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Louisa May Alcott: Little Men
CHAPTER 8. PRANKS AND PLAYS
As there is no particular plan to this story, except to describe a few scenes in the life at Plumfield for the amusement of certain little persons, we will gently ramble along in this chapter and tell some of the pastimes of Mrs. Jo's boys. I beg leave to assure my honored readers that most of the incidents are taken from real life, and that the oddest are the truest; for no person, no matter how vivid an imagination he may have, can invent anything half so droll as the freaks and fancies that originate in the lively brains of little people.
Daisy and Demi were full of these whims, and lived in a world of their own, peopled with lovely or grotesque creatures, to whom they gave the queerest names, and with whom they played the queerest games. One of these nursery inventions was an invisible sprite called "The Naughty Kitty-mouse," whom the children had believed in, feared, and served for a long time. They seldom spoke of it to any one else, kept their rites as private as possible; and, as they never tried to describe it even to themselves, this being had a vague mysterious charm very agreeable to Demi, who delighted in elves and goblins. A most whimsical and tyrannical imp was the Naughty Kitty-mouse, and Daisy found a fearful pleasure in its service, blindly obeying its most absurd demands, which were usually proclaimed from the lips of Demi, whose powers of invention were great. Rob and Teddy sometimes joined in these ceremonies, and considered them excellent fun, although they did not understand half that went on.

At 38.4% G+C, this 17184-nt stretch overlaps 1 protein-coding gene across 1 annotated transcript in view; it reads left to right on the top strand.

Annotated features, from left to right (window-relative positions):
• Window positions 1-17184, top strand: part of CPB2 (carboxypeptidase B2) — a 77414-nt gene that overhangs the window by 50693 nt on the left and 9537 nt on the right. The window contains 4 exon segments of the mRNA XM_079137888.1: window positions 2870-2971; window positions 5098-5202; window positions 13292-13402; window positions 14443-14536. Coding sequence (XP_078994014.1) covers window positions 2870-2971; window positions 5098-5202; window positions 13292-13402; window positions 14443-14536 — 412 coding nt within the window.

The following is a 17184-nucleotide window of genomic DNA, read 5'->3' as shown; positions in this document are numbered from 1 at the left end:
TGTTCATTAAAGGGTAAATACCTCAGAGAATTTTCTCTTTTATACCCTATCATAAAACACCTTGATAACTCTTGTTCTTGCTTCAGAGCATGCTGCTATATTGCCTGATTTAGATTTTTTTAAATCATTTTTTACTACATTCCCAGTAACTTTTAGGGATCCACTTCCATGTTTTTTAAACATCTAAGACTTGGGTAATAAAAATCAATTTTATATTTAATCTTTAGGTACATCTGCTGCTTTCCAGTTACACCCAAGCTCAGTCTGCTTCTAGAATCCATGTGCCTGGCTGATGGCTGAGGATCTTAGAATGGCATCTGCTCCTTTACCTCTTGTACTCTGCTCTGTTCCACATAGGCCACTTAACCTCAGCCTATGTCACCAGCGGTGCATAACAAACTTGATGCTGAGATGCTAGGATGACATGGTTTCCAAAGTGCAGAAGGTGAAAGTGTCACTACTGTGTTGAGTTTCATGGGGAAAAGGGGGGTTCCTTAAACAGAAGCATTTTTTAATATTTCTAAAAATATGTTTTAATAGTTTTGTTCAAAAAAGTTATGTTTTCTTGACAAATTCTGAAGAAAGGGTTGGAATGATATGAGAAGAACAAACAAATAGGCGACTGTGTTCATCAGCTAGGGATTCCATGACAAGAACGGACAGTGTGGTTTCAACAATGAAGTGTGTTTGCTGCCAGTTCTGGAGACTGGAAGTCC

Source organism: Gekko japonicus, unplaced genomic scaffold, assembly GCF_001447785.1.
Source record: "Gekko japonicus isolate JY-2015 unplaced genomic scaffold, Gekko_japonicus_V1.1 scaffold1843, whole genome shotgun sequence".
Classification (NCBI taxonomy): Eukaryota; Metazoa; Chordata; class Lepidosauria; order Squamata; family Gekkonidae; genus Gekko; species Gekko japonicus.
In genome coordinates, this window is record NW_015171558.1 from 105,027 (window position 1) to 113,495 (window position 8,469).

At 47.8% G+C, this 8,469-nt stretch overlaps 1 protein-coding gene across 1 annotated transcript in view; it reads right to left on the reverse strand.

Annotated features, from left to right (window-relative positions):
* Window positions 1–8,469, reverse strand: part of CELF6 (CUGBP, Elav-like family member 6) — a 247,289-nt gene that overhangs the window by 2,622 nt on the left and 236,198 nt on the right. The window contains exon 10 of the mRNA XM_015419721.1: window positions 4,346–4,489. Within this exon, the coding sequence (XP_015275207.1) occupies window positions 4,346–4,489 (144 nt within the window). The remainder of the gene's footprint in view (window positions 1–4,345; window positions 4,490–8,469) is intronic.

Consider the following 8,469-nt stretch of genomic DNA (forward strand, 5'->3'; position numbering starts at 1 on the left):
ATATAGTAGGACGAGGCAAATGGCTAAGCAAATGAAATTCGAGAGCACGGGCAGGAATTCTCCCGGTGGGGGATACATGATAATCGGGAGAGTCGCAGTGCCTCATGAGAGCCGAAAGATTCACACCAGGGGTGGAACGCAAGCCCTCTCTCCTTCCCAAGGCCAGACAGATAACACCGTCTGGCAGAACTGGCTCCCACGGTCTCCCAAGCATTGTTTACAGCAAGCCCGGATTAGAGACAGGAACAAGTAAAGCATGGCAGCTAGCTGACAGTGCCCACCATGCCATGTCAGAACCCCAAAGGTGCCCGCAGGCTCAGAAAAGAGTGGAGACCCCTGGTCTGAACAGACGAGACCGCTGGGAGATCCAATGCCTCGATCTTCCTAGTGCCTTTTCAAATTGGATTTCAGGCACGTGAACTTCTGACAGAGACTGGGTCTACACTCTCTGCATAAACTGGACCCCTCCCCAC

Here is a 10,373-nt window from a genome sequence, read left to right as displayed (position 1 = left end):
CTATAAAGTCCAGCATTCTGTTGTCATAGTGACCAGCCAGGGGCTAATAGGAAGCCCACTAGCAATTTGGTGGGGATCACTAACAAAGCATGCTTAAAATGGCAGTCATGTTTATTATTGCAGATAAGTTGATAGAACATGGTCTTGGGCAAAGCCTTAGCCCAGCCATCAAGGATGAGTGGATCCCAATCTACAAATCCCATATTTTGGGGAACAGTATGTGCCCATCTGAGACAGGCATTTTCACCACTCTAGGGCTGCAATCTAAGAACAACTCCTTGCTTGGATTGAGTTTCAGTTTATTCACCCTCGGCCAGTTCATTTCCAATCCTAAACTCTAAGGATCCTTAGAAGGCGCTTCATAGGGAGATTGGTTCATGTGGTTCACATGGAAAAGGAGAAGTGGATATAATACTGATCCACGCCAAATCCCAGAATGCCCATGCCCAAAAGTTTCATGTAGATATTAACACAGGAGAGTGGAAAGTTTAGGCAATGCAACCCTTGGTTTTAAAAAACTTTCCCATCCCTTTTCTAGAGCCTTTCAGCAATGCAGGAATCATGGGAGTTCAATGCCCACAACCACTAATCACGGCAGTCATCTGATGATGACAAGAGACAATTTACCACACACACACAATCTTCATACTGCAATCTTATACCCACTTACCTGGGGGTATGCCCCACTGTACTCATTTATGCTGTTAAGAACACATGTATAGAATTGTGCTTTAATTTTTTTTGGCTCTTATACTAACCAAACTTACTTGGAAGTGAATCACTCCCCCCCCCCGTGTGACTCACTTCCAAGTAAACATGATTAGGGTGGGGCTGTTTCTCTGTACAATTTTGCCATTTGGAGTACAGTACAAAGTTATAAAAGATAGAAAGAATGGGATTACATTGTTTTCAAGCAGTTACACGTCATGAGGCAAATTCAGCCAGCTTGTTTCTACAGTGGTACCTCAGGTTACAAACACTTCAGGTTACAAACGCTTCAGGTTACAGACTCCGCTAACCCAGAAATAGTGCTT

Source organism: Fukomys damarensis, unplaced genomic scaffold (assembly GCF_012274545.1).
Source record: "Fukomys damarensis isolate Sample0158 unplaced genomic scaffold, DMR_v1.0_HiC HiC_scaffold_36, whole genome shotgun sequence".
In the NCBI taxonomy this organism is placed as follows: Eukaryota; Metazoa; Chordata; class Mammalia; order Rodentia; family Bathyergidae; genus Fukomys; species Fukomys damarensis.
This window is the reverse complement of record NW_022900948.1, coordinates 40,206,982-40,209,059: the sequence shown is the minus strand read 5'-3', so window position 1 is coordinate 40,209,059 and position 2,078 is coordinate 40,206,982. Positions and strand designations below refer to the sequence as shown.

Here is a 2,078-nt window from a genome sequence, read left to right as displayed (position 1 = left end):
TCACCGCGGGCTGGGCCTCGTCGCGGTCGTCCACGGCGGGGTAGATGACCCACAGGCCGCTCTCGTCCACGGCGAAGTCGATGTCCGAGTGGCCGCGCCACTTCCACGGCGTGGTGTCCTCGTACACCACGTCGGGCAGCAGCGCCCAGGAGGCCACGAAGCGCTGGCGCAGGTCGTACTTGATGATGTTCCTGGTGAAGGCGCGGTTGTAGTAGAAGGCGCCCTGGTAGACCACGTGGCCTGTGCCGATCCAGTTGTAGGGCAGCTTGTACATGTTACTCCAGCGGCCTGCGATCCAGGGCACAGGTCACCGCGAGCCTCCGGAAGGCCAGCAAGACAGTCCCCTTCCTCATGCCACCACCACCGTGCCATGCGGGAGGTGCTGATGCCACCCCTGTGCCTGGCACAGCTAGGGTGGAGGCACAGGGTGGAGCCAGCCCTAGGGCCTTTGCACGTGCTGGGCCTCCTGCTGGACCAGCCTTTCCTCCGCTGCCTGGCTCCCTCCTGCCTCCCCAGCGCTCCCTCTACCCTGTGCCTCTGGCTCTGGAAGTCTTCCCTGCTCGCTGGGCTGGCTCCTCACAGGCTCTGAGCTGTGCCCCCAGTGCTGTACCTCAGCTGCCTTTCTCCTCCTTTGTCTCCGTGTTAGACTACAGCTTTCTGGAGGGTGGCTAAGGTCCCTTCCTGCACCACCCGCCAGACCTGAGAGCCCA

One day after school Demi whispered to his sister, with an ominous wag of the head,
"The Kitty-mouse wants us this afternoon."
"What for?" asked Daisy, anxiously.
"A sackerryfice," answered Demi, solemnly. "There must be a fire behind the big rock at two o'clock, and we must all bring the things we like best, and burn them!" he added, with an awful emphasis on the last words.
"Oh, dear! I love the new paper dollies Aunt Amy painted for me best of any thing; must I burn them up?" cried Daisy, who never thought of denying the unseen tyrant any thing it demanded.
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